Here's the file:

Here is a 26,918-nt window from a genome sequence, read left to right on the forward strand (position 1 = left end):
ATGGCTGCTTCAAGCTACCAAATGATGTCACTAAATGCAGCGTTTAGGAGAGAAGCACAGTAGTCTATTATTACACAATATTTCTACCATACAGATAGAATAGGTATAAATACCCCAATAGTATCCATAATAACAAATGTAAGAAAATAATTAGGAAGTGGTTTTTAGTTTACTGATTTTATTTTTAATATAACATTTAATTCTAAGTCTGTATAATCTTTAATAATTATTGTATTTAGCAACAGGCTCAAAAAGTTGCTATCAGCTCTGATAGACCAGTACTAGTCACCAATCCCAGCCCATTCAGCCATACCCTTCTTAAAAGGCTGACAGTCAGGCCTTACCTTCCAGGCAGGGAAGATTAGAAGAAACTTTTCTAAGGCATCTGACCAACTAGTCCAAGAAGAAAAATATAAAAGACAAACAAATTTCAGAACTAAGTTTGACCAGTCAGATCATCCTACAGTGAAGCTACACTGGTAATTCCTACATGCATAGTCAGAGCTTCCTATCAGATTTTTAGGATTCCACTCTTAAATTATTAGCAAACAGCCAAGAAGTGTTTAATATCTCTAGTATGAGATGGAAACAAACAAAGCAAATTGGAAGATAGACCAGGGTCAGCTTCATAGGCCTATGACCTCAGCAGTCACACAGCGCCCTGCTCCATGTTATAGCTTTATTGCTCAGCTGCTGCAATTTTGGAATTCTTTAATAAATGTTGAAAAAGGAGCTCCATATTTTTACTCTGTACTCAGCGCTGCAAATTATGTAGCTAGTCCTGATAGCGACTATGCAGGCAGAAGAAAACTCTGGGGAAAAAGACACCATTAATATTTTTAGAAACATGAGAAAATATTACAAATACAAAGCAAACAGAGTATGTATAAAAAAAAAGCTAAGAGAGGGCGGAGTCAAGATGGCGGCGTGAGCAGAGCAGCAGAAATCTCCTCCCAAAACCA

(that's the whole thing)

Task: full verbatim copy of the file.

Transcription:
Here is a 26,918-nt window from a genome sequence, read left to right on the forward strand (position 1 = left end):
ATGGCTGCTTCAAGCTACCAAATGATGTCACTAAATGCAGCGTTTAGGAGAGAAGCACAGTAGTCTATTATTACACAATATTTCTACCATACAGATAGAATAGGTATAAATACCCCAATAGTATCCATAATAACAAATGTAAGAAAATAATTAGGAAGTGGTTTTTAGTTTACTGATTTTATTTTTAATATAACATTTAATTCTAAGTCTGTATAATCTTTAATAATTATTGTATTTAGCAACAGGCTCAAAAAGTTGCTATCAGCTCTGATAGACCAGTACTAGTCACCAATCCCAGCCCATTCAGCCATACCCTTCTTAAAAGGCTGACAGTCAGGCCTTACCTTCCAGGCAGGGAAGATTAGAAGAAACTTTTCTAAGGCATCTGACCAACTAGTCCAAGAAGAAAAATATAAAAGACAAACAAATTTCAGAACTAAGTTTGACCAGTCAGATCATCCTACAGTGAAGCTACACTGGTAATTCCTACATGCATAGTCAGAGCTTCCTATCAGATTTTTAGGATTCCACTCTTAAATTATTAGCAAACAGCCAAGAAGTGTTTAATATCTCTAGTATGAGATGGAAACAAACAAAGCAAATTGGAAGATAGACCAGGGTCAGCTTCATAGGCCTATGACCTCAGCAGTCACACAGCGCCCTGCTCCATGTTATAGCTTTATTGCTCAGCTGCTGCAATTTTGGAATTCTTTAATAAATGTTGAAAAAGGAGCTCCATATTTTTACTCTGTACTCAGCGCTGCAAATTATGTAGCTAGTCCTGATAGCGACTATGCAGGCAGAAGAAAACTCTGGGGAAAAAGACACCATTAATATTTTTAGAAACATGAGAAAATATTACAAATACAAAGCAAACAGAGTATGTATAAAAAAAAAGCTAAGAGAGGGCGGAGTCAAGATGGCGGCGTGAGCAGAGCAGCAGAAATCTCCTCCCAAAACCA